Hire Attire to inspire

The Hire Attire Fashion Show Runway Photo By: Brannon Mahaley

The Center for Career and Professional Development held their first official fashion show on Sept. 27 to teach young adults the importance of the perfect outfit.

The objective of the Hire Attire Fashion Show was to highlight the appropriate interview and business attire to the students of Western Carolina University.  It was held in the UC Grandroom and they had a runway going down the center of the room. When the show started and the lights dimmed, a buzz of excitement ran through the crowd.

The turnout was excellent and the model’s attitudes reflected the energy of the crowd.  The stage hands had to bring out more seats to accommodate for the crowd of around 150 people and the first 100 guests received gift bags filled with interviewing essentials including mints, a lint roller, and a perfume sample.

Theresa Cruz Paul, the director of the career center, narrated the show and presented each model. The models were announced with their major, fun facts about them and what they were modeling along with where it would be appropriate to wear.

One of the models, Anastasia Hillsgrove, emphasized the importance of maintaining a polished persona in any situation.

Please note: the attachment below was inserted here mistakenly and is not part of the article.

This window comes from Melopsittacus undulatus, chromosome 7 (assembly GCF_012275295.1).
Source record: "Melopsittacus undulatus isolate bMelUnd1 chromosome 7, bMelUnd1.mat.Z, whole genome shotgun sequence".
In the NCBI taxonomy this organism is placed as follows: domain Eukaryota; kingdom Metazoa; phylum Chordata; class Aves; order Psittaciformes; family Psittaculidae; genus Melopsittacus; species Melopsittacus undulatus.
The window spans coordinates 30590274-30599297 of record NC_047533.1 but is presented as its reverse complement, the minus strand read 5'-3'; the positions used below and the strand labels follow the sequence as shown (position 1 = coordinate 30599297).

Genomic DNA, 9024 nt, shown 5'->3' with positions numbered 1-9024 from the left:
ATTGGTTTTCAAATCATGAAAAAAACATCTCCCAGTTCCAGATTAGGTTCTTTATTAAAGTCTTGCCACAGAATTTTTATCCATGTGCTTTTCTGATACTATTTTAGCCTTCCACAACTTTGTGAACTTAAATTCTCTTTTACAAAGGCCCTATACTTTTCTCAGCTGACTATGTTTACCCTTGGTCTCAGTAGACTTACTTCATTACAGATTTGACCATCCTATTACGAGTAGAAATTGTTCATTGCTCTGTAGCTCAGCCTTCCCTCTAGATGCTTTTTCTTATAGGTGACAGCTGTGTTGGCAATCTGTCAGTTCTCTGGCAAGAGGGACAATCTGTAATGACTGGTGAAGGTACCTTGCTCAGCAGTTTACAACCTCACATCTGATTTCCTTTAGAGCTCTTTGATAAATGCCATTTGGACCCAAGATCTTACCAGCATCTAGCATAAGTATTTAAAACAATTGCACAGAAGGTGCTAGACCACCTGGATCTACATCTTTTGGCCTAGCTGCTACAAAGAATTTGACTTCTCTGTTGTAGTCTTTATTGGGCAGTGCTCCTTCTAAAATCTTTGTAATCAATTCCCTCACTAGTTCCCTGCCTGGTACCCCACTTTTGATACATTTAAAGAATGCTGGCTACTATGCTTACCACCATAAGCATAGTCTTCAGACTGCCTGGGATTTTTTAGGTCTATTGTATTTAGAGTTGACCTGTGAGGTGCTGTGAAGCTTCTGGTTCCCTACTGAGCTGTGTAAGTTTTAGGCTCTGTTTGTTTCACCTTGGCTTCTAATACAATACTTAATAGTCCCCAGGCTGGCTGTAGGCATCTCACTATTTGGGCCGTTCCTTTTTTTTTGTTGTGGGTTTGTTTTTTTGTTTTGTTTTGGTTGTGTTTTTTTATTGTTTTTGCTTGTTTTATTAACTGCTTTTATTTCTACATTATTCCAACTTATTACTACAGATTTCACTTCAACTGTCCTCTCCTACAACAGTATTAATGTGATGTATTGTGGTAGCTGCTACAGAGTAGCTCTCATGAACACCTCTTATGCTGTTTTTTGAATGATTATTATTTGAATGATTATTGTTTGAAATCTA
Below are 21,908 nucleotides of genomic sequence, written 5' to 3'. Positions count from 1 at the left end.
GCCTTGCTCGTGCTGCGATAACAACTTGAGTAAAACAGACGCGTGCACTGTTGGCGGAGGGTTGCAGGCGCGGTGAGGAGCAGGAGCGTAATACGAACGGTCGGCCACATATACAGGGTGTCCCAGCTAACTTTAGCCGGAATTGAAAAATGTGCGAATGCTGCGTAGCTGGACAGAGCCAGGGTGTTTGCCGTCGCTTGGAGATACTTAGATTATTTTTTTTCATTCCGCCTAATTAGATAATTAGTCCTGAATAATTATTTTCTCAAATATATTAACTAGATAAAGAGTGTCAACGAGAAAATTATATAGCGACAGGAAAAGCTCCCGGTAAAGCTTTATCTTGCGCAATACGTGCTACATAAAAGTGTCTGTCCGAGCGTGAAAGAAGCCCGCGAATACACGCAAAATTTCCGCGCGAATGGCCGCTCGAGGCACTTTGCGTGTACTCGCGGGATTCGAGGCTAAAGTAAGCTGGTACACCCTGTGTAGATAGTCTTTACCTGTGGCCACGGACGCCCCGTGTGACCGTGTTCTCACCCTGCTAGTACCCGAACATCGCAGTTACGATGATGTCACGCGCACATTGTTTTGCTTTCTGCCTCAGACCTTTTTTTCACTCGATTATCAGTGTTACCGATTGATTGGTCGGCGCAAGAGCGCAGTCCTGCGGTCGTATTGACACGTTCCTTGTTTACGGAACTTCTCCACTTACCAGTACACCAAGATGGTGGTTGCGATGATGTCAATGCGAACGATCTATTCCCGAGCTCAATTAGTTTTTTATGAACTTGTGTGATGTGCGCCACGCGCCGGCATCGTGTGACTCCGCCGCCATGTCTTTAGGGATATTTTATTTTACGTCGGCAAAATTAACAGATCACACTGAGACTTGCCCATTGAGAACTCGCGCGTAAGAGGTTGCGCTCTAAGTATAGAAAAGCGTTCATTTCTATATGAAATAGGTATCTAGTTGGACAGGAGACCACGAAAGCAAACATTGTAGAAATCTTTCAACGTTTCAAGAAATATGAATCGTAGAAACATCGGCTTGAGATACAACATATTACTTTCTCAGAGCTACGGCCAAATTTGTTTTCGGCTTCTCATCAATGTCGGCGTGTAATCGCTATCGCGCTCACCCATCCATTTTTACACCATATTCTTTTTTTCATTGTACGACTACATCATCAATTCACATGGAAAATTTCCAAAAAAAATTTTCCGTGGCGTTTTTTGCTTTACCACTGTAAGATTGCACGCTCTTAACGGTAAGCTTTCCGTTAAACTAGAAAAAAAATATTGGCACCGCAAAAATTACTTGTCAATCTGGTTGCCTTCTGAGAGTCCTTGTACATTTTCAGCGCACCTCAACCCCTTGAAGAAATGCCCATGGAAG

“Keep it professional,” said Hillsgrove after the show, “it is important to show that you mean business when you walk in.”

Cruz Paul also spoke about the proper attire for different situations and gave advice to people who asked questions during interludes.  One of the questions asked by a student was concerning tattoos and piercings.

“Tattoos and piercing to a minimum when going into an interview. Makeup to cover the tattoos if you can and take out the piercings if you can,” responded Cruz Paul.  She also said that it would be wise to research where you are interviewing for.  They might allow certain piercings and not others, or tattoos and not piercings.

While first impressions are important when going into an interview, Wendy Cagle says the first impressions start earlier than you think.

“First impressions are taken even before you go in.  Your phone etiquette and your ringtone are important,” said Cagle, the former Regional Director of the Small Business and Technology Development Center at Western Carolina University.  When she was conducting interviews, she could often tell a person’s professionalism just by their voicemail.

But while she did put value on a person’s attire when they first walk in, Cagle said that she looks at how people handle themselves and if they act professional. That can be the biggest deal breaker of them all.

The Career Center will be hosting more events this year and their calendar is updated frequently.